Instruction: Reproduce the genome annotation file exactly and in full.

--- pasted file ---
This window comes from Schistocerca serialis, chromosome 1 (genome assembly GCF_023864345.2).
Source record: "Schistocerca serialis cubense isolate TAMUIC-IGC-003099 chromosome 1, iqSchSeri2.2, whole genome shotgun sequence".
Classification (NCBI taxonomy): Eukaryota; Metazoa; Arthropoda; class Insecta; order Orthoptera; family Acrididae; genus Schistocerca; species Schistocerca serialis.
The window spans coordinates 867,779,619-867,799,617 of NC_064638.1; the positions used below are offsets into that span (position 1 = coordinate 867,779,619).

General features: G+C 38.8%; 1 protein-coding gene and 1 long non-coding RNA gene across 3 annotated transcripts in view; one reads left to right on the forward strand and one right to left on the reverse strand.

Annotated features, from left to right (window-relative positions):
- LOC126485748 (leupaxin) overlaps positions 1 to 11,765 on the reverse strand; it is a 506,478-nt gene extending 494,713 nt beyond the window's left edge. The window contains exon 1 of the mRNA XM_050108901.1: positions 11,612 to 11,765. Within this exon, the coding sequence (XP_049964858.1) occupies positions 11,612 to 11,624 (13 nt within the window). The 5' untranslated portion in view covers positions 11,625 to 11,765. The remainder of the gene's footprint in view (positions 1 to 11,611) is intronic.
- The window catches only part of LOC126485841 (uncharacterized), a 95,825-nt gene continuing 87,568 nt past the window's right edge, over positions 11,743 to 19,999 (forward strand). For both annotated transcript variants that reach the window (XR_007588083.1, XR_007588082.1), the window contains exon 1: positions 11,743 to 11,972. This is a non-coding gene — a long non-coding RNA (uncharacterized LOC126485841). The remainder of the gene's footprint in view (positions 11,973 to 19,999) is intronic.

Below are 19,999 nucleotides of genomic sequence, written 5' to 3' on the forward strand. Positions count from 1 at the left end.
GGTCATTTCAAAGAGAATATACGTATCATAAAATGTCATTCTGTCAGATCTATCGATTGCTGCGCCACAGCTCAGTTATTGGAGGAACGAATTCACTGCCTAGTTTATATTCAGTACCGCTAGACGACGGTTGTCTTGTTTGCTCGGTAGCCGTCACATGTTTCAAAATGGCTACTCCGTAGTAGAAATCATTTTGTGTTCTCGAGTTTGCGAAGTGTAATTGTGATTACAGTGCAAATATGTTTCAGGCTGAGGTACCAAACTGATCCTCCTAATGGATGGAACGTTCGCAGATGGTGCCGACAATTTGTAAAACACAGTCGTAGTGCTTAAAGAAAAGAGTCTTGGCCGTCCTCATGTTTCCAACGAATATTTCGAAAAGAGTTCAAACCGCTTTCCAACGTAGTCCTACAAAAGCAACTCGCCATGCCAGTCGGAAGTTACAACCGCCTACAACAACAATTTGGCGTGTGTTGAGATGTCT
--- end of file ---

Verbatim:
This window comes from Schistocerca serialis, chromosome 1 (genome assembly GCF_023864345.2).
Source record: "Schistocerca serialis cubense isolate TAMUIC-IGC-003099 chromosome 1, iqSchSeri2.2, whole genome shotgun sequence".
Classification (NCBI taxonomy): Eukaryota; Metazoa; Arthropoda; class Insecta; order Orthoptera; family Acrididae; genus Schistocerca; species Schistocerca serialis.
The window spans coordinates 867,779,619-867,799,617 of NC_064638.1; the positions used below are offsets into that span (position 1 = coordinate 867,779,619).

General features: G+C 38.8%; 1 protein-coding gene and 1 long non-coding RNA gene across 3 annotated transcripts in view; one reads left to right on the forward strand and one right to left on the reverse strand.

Annotated features, from left to right (window-relative positions):
- LOC126485748 (leupaxin) overlaps positions 1 to 11,765 on the reverse strand; it is a 506,478-nt gene extending 494,713 nt beyond the window's left edge. The window contains exon 1 of the mRNA XM_050108901.1: positions 11,612 to 11,765. Within this exon, the coding sequence (XP_049964858.1) occupies positions 11,612 to 11,624 (13 nt within the window). The 5' untranslated portion in view covers positions 11,625 to 11,765. The remainder of the gene's footprint in view (positions 1 to 11,611) is intronic.
- The window catches only part of LOC126485841 (uncharacterized), a 95,825-nt gene continuing 87,568 nt past the window's right edge, over positions 11,743 to 19,999 (forward strand). For both annotated transcript variants that reach the window (XR_007588083.1, XR_007588082.1), the window contains exon 1: positions 11,743 to 11,972. This is a non-coding gene — a long non-coding RNA (uncharacterized LOC126485841). The remainder of the gene's footprint in view (positions 11,973 to 19,999) is intronic.

Below are 19,999 nucleotides of genomic sequence, written 5' to 3' on the forward strand. Positions count from 1 at the left end.
GGTCATTTCAAAGAGAATATACGTATCATAAAATGTCATTCTGTCAGATCTATCGATTGCTGCGCCACAGCTCAGTTATTGGAGGAACGAATTCACTGCCTAGTTTATATTCAGTACCGCTAGACGACGGTTGTCTTGTTTGCTCGGTAGCCGTCACATGTTTCAAAATGGCTACTCCGTAGTAGAAATCATTTTGTGTTCTCGAGTTTGCGAAGTGTAATTGTGATTACAGTGCAAATATGTTTCAGGCTGAGGTACCAAACTGATCCTCCTAATGGATGGAACGTTCGCAGATGGTGCCGACAATTTGTAAAACACAGTCGTAGTGCTTAAAGAAAAGAGTCTTGGCCGTCCTCATGTTTCCAACGAATATTTCGAAAAGAGTTCAAACCGCTTTCCAACGTAGTCCTACAAAAGCAACTCGCCATGCCAGTCGGAAGTTACAACCGCCTACAACAACAATTTGGCGTGTGTTGAGATGTCT